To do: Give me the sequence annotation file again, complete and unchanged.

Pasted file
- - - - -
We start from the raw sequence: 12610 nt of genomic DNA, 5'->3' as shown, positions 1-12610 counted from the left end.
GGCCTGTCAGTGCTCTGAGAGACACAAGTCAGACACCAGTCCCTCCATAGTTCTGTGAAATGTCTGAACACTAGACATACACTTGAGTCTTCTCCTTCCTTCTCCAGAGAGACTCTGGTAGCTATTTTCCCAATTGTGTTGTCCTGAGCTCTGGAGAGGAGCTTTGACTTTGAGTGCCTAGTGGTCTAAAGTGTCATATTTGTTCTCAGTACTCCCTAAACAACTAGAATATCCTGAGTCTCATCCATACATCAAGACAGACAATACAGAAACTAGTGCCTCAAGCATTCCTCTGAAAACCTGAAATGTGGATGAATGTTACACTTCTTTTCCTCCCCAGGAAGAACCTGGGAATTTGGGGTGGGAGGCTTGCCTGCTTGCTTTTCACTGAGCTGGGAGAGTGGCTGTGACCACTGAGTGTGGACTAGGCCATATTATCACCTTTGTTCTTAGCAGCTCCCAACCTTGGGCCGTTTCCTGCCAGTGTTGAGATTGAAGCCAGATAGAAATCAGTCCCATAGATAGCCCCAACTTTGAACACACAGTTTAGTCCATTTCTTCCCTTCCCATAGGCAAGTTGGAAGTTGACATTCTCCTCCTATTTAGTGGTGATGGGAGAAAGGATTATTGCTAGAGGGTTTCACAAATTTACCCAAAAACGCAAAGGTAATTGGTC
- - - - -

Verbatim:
We start from the raw sequence: 12610 nt of genomic DNA, 5'->3' as shown, positions 1-12610 counted from the left end.
GGCCTGTCAGTGCTCTGAGAGACACAAGTCAGACACCAGTCCCTCCATAGTTCTGTGAAATGTCTGAACACTAGACATACACTTGAGTCTTCTCCTTCCTTCTCCAGAGAGACTCTGGTAGCTATTTTCCCAATTGTGTTGTCCTGAGCTCTGGAGAGGAGCTTTGACTTTGAGTGCCTAGTGGTCTAAAGTGTCATATTTGTTCTCAGTACTCCCTAAACAACTAGAATATCCTGAGTCTCATCCATACATCAAGACAGACAATACAGAAACTAGTGCCTCAAGCATTCCTCTGAAAACCTGAAATGTGGATGAATGTTACACTTCTTTTCCTCCCCAGGAAGAACCTGGGAATTTGGGGTGGGAGGCTTGCCTGCTTGCTTTTCACTGAGCTGGGAGAGTGGCTGTGACCACTGAGTGTGGACTAGGCCATATTATCACCTTTGTTCTTAGCAGCTCCCAACCTTGGGCCGTTTCCTGCCAGTGTTGAGATTGAAGCCAGATAGAAATCAGTCCCATAGATAGCCCCAACTTTGAACACACAGTTTAGTCCATTTCTTCCCTTCCCATAGGCAAGTTGGAAGTTGACATTCTCCTCCTATTTAGTGGTGATGGGAGAAAGGATTATTGCTAGAGGGTTTCACAAATTTACCCAAAAACGCAAAGGTAATTGGTC